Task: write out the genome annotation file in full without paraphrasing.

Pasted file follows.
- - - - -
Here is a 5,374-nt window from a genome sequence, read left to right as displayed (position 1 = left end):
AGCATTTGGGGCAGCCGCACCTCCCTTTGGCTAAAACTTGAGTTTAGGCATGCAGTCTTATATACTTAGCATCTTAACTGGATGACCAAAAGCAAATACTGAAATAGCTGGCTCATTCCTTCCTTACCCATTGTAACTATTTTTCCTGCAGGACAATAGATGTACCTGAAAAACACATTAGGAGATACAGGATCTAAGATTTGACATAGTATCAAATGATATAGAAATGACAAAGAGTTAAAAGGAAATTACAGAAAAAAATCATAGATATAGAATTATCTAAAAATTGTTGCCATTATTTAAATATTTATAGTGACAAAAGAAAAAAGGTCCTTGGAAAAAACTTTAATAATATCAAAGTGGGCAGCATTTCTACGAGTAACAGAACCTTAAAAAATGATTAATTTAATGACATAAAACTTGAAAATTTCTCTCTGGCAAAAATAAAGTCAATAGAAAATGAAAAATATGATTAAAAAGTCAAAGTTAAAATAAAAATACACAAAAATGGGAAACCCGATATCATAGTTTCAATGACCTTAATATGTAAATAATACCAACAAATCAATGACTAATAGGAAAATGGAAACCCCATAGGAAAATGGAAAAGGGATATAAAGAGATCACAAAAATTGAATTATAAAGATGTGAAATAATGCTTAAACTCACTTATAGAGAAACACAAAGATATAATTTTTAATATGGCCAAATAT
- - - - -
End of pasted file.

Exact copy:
Here is a 5,374-nt window from a genome sequence, read left to right as displayed (position 1 = left end):
AGCATTTGGGGCAGCCGCACCTCCCTTTGGCTAAAACTTGAGTTTAGGCATGCAGTCTTATATACTTAGCATCTTAACTGGATGACCAAAAGCAAATACTGAAATAGCTGGCTCATTCCTTCCTTACCCATTGTAACTATTTTTCCTGCAGGACAATAGATGTACCTGAAAAACACATTAGGAGATACAGGATCTAAGATTTGACATAGTATCAAATGATATAGAAATGACAAAGAGTTAAAAGGAAATTACAGAAAAAAATCATAGATATAGAATTATCTAAAAATTGTTGCCATTATTTAAATATTTATAGTGACAAAAGAAAAAAGGTCCTTGGAAAAAACTTTAATAATATCAAAGTGGGCAGCATTTCTACGAGTAACAGAACCTTAAAAAATGATTAATTTAATGACATAAAACTTGAAAATTTCTCTCTGGCAAAAATAAAGTCAATAGAAAATGAAAAATATGATTAAAAAGTCAAAGTTAAAATAAAAATACACAAAAATGGGAAACCCGATATCATAGTTTCAATGACCTTAATATGTAAATAATACCAACAAATCAATGACTAATAGGAAAATGGAAACCCCATAGGAAAATGGAAAAGGGATATAAAGAGATCACAAAAATTGAATTATAAAGATGTGAAATAATGCTTAAACTCACTTATAGAGAAACACAAAGATATAATTTTTAATATGGCCAAATAT